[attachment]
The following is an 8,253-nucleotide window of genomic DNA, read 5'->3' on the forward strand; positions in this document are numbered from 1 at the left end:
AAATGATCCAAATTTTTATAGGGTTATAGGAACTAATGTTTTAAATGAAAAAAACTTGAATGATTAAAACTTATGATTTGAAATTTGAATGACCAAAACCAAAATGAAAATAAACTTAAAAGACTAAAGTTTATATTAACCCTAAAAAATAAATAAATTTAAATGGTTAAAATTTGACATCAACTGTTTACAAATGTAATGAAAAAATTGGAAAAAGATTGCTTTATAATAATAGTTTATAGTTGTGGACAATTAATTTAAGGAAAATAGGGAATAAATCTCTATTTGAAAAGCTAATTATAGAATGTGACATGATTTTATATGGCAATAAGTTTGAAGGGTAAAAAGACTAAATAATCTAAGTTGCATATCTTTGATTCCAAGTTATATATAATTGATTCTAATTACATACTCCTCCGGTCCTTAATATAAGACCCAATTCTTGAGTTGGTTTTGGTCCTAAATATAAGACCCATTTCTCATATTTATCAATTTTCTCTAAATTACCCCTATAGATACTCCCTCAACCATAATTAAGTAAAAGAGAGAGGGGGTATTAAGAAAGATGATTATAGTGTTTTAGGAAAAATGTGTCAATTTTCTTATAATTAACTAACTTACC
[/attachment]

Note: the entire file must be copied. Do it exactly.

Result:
The following is an 8,253-nucleotide window of genomic DNA, read 5'->3' on the forward strand; positions in this document are numbered from 1 at the left end:
AAATGATCCAAATTTTTATAGGGTTATAGGAACTAATGTTTTAAATGAAAAAAACTTGAATGATTAAAACTTATGATTTGAAATTTGAATGACCAAAACCAAAATGAAAATAAACTTAAAAGACTAAAGTTTATATTAACCCTAAAAAATAAATAAATTTAAATGGTTAAAATTTGACATCAACTGTTTACAAATGTAATGAAAAAATTGGAAAAAGATTGCTTTATAATAATAGTTTATAGTTGTGGACAATTAATTTAAGGAAAATAGGGAATAAATCTCTATTTGAAAAGCTAATTATAGAATGTGACATGATTTTATATGGCAATAAGTTTGAAGGGTAAAAAGACTAAATAATCTAAGTTGCATATCTTTGATTCCAAGTTATATATAATTGATTCTAATTACATACTCCTCCGGTCCTTAATATAAGACCCAATTCTTGAGTTGGTTTTGGTCCTAAATATAAGACCCATTTCTCATATTTATCAATTTTCTCTAAATTACCCCTATAGATACTCCCTCAACCATAATTAAGTAAAAGAGAGAGGGGGTATTAAGAAAGATGATTATAGTGTTTTAGGAAAAATGTGTCAATTTTCTTATAATTAACTAACTTACC